TPM: There was an article released by the Edmonton Journal recently, where businessmen Calvin Helin, of First Nation origin, he comes from northwest BC, and he sees a threat posed more by, quote, “wealthy, big city, environmentalists” who are quote, “more concerned with landlocking Alberta oil and keeping the donations flowing than they are with supporting environmentally sound projects that will create jobs.” He labels this as eco-colonialism. Is this the first instance you’ve ever heard of the term eco-colonialism?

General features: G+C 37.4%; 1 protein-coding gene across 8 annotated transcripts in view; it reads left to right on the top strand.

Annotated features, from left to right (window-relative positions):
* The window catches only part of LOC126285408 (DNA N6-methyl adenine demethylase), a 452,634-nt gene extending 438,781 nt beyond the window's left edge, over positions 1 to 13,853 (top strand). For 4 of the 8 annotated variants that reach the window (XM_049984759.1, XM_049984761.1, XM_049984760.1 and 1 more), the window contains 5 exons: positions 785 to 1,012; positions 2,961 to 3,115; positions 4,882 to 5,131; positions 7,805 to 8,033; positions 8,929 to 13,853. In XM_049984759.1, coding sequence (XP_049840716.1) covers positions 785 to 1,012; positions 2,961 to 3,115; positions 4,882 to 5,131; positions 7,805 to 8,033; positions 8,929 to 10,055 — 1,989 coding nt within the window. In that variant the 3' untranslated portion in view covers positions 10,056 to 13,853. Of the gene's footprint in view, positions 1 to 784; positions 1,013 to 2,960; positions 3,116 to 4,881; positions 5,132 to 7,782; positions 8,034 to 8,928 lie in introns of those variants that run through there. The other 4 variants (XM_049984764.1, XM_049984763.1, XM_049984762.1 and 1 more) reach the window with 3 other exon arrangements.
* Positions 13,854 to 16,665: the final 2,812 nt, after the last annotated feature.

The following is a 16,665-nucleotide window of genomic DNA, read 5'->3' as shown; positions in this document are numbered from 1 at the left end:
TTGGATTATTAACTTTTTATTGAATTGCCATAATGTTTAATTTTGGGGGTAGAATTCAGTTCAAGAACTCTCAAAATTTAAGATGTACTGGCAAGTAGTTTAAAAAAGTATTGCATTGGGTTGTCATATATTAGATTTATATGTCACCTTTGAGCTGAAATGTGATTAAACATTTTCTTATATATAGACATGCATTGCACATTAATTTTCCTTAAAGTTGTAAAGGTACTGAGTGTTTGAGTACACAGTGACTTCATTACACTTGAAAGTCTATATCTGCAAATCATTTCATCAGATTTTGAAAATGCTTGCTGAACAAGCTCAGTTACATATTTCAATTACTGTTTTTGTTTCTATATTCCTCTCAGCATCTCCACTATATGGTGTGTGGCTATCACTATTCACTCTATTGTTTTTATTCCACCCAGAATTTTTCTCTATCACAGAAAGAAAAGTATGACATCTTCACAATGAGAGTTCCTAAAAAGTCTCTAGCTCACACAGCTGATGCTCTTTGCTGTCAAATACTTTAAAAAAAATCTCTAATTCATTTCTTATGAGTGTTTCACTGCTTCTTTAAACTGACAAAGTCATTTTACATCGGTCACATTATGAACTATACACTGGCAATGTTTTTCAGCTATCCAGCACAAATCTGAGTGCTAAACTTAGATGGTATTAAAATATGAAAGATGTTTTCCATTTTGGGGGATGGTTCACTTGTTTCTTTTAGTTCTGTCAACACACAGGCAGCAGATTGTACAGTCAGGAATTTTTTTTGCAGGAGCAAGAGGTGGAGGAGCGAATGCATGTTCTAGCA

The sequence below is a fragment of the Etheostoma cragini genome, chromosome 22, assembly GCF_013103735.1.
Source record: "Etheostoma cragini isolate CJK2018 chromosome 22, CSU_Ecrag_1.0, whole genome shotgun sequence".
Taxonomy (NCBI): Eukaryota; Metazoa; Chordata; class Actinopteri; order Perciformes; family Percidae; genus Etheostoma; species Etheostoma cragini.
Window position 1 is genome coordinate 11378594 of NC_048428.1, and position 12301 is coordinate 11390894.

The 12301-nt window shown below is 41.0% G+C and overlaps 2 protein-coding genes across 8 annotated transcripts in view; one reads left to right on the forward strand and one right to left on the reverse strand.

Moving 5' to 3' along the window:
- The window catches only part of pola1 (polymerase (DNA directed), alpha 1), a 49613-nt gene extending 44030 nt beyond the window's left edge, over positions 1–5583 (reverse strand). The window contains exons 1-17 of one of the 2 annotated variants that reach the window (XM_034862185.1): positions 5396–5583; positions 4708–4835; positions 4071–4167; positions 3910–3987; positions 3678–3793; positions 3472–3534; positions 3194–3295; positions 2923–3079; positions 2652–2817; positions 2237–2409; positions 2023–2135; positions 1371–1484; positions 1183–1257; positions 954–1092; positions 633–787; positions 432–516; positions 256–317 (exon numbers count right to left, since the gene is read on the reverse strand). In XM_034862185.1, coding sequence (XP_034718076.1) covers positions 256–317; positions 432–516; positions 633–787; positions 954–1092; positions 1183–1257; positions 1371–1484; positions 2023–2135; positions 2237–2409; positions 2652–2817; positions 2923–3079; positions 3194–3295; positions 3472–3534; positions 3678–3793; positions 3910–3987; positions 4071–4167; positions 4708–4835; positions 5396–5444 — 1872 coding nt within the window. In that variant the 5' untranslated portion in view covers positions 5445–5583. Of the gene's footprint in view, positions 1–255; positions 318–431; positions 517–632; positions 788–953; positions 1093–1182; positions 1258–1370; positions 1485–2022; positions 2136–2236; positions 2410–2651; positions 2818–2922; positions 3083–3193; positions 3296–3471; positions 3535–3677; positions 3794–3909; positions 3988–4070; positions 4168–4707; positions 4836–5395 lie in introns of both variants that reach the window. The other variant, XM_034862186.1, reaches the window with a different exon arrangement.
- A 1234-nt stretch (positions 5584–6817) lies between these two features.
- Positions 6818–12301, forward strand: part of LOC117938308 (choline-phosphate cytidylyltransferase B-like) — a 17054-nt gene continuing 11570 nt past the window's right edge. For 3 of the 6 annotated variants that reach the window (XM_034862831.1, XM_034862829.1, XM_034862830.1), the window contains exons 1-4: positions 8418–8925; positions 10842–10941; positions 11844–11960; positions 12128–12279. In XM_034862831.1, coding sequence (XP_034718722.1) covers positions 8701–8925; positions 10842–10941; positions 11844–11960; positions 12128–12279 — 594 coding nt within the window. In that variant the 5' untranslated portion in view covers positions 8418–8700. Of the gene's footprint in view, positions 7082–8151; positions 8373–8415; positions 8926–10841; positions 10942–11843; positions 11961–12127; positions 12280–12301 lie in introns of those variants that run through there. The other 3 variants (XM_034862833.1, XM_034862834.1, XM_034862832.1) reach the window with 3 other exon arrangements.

Uppal: I don’t know about eco-colonialism. That’s true. That might be the first time I’ve heard of it. But, and I did read that article, it really comes down to what we’ve been hearing before about foreign entities influencing decisions that are made here in Canada, so through their funding, funnelling money into Canada, and trying to shape the debate on something that is very important to Canadians. And that’s a very serious matter. That is something that needs to be addressed. And especially, you know, with the federal election coming up, I think that is a serious concern of this foreign influence on our debate. Essentially, what’s going to have to happen here is that there are differences of opinion on this project. It is a very major project, one that is in the best interest of constituents, the benefit of Canadians, and difficult decisions will have to be made. The Liberal government, the Trudeau government, will not be able to please everybody. But that is their problem. That’s what they’d like to do. And I think they’re just trying to delay this decision. Because of the election that’s coming up, this has been delayed for political reasons. And it’s unfortunate, that’s happening, because people, you know, their, their livelihoods are at play here. There are people in Alberta who have lost their jobs, I have talked to so many people who are now working half as much as they were before. So there are many people who are now going driving up to Fort McMurray half the time, four days, then four days back. And it’s very difficult for them to be able to provide for their families, there are other people who are living off of lines of credit, because we can’t find jobs. And so we need to figure this out, sort of put the politics aside and get this pipeline approved.